Chapter VI: Magnetic-Stripe Cards: The Consolidating Force
The Magnetic-stripe Card System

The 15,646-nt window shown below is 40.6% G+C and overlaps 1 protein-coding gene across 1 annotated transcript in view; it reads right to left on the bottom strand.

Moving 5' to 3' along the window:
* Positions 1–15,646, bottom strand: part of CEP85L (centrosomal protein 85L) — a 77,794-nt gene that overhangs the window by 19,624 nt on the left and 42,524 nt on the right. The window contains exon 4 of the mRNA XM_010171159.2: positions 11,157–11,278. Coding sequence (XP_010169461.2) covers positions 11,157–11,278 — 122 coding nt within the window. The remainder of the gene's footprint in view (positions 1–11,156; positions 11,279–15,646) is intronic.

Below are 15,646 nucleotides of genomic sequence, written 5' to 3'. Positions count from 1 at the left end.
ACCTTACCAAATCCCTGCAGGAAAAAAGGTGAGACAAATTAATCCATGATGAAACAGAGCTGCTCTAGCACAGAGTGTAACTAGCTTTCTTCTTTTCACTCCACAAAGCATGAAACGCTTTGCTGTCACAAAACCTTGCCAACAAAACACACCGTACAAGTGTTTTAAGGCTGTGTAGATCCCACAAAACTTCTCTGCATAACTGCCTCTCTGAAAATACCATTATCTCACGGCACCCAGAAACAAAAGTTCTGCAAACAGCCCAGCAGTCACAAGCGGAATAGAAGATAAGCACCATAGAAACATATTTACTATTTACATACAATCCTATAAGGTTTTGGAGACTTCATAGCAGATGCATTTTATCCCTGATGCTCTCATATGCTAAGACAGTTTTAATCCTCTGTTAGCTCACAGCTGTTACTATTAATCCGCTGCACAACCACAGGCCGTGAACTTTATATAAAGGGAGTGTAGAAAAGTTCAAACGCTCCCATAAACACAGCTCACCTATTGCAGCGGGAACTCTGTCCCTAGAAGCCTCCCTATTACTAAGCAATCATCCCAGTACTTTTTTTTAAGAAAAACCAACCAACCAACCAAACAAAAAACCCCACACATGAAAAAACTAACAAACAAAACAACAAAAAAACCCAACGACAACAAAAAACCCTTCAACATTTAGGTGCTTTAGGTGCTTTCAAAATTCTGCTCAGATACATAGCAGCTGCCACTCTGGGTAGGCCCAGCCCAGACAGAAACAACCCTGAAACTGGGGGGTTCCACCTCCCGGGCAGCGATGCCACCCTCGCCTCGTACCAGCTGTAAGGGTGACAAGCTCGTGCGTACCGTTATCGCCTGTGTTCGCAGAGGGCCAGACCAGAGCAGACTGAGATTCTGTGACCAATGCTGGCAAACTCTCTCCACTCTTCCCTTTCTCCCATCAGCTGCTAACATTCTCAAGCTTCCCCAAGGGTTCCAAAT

Almost simultaneously that the retail industry underwent revolutionary changes with the introduction of bar code, the financial industry adopted magnetic-stripe card technology. What is of interest is that both bar code and magnetic-stripe card enjoyed limited exposure when they were first introduced in the late 1960s. It took at least a decade for the technologies to become widespread. Each overcame a variety of obstacles. Coupled together the two techniques were major innovations that affected the way that consumers carried out their day-to-day tasks. The technologies were complementary; on the one hand were the actual commodities consumers purchased and on the other was the means with which they purchased them. Yet, the bar code differed from magnetic-stripe card in that it was more a service offered by retailers to consumers, with the primary focus being to make business back-end operations more efficient. The magnetic-stripe card however, had a more direct and personal impact on the cardholder, as it was the individual’s responsibility to maintain it. The consumer had to carry it, use it appropriately, and was liable for it in every way. Certainly bar codes on cards were being used early on but they were far less secure than magnetic stripe cards and therefore not adopted by financial institutions. Before too long, magnetic-stripe cards became synonymous with the withdrawal of cash and the use of credit which acted to heighten the importance of the auto-ID technology. Even today, magnetic-stripe cards for financial transaction cards dominate the market.